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Reuters Health Information (2005-01-07): Primary biliary cirrhosis may respond to Combivir treatment


Primary biliary cirrhosis may respond to Combivir treatment

Last Updated: 2005-01-07 15:15:22 -0400 (Reuters Health)

NEW YORK (Reuters Health) - The inflammation, bile duct injury and ductopenia associated with the autoimmune disorder primary biliary cirrhosis (PBC) may respond to treatment with the antiretroviral agent Combivir (zidovudine/lamivudine, GlaxoSmithKline), results of a pilot study suggest.

Lead investigator Dr. Andrew L. Mason and colleagues previously reported that PBC is associated with infection by human betaretrovirus (see Reuters Health report, June 23, 2003.)

In the current report, published in the December issue of the American Journal of Gastroenterology, Dr. Mason, a hepatologist currently based at the University of Alberta in Edmonton, Canada, and his team first studied a cohort of 11 patients treated with lamivudine only (150 mg/day).

After 1 year, however, they observed either no improvement or progression in necroinflammatory scores, bile duct injury and fibrosis. There were also no significant biochemical changes.

A second cohort of 11 patients (including 7 patients from the first trial) received lamivudine 150 mg and zidovudine 300 mg (Combivir) b.i.d. After 1 year, the subjects exhibited improvements in necroinflammatory scores (p < 0.03), bile duct injury scores (p < 0.02), and portal tracts with demonstrable bile ducts (p < 0.05).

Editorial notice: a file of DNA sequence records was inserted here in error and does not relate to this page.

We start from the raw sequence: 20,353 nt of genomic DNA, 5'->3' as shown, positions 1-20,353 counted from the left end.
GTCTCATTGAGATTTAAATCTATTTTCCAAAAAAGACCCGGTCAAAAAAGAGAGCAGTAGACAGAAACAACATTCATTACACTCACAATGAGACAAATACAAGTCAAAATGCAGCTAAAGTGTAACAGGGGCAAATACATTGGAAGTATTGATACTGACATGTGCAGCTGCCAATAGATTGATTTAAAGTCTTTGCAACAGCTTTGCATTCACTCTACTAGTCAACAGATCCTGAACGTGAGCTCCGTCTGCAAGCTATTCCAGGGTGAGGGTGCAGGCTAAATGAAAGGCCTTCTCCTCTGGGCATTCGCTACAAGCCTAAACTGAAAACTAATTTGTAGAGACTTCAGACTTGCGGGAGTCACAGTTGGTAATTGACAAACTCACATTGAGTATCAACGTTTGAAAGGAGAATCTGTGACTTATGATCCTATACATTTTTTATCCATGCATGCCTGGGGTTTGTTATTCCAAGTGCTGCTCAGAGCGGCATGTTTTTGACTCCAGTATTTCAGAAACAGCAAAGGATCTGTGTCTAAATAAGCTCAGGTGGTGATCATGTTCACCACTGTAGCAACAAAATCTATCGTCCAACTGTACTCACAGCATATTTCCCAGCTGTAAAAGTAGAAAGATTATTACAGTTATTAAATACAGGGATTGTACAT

All patients in the Combivir group also had significant improvements or normalization of serum aspartate aminotransferase, alanine aminotransferase and alkaline phosphatase by 6 months.

"We believe that this antiviral study provides additional support for a retroviral involvement in the pathogenesis of PBC and offers some reassurance that 1-year treatment is relatively safe," the authors conclude. They note that a multicenter, placebo-controlled study of combination antiviral therapy is currently underway.

In a related editorial, Dr. M. Eric Gershwin of University of California at Davis and Dr. Carlo Selmi at the University of Milan in Italy suggest that Dr. Mason's group has put "the cart before the horse," by failing to provide more evidence that retroviral infection is the cause of PBC.

"None of us knows what causes PBC and we all depend on evidence-based research with the use of rigorous controls to ascertain this critical question," they write. They believe that clinical trials of antiretroviral drugs are premature and should await further delineation of the mechanisms involved in PBC.

Am J Gastroenterol 2004;99:2348-2358.

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